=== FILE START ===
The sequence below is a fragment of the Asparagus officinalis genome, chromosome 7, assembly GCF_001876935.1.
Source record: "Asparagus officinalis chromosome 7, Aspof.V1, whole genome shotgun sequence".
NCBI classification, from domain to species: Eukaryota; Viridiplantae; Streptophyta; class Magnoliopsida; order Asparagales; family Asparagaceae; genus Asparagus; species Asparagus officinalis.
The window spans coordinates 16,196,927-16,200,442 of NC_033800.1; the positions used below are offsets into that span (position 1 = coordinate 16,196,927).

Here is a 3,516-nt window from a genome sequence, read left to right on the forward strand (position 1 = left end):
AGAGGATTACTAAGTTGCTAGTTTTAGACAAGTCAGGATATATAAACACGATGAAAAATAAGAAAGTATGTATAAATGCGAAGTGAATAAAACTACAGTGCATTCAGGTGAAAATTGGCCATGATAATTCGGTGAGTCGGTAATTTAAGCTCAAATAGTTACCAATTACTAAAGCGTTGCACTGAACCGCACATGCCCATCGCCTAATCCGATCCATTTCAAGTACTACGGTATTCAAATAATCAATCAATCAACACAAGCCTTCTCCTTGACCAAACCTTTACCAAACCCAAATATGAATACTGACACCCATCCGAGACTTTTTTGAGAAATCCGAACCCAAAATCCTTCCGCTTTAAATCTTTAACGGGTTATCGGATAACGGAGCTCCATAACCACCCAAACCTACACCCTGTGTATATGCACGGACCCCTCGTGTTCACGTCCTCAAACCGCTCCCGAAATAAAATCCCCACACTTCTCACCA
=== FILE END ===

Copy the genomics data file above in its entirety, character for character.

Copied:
The sequence below is a fragment of the Asparagus officinalis genome, chromosome 7, assembly GCF_001876935.1.
Source record: "Asparagus officinalis chromosome 7, Aspof.V1, whole genome shotgun sequence".
NCBI classification, from domain to species: Eukaryota; Viridiplantae; Streptophyta; class Magnoliopsida; order Asparagales; family Asparagaceae; genus Asparagus; species Asparagus officinalis.
The window spans coordinates 16,196,927-16,200,442 of NC_033800.1; the positions used below are offsets into that span (position 1 = coordinate 16,196,927).

Here is a 3,516-nt window from a genome sequence, read left to right on the forward strand (position 1 = left end):
AGAGGATTACTAAGTTGCTAGTTTTAGACAAGTCAGGATATATAAACACGATGAAAAATAAGAAAGTATGTATAAATGCGAAGTGAATAAAACTACAGTGCATTCAGGTGAAAATTGGCCATGATAATTCGGTGAGTCGGTAATTTAAGCTCAAATAGTTACCAATTACTAAAGCGTTGCACTGAACCGCACATGCCCATCGCCTAATCCGATCCATTTCAAGTACTACGGTATTCAAATAATCAATCAATCAACACAAGCCTTCTCCTTGACCAAACCTTTACCAAACCCAAATATGAATACTGACACCCATCCGAGACTTTTTTGAGAAATCCGAACCCAAAATCCTTCCGCTTTAAATCTTTAACGGGTTATCGGATAACGGAGCTCCATAACCACCCAAACCTACACCCTGTGTATATGCACGGACCCCTCGTGTTCACGTCCTCAAACCGCTCCCGAAATAAAATCCCCACACTTCTCACCA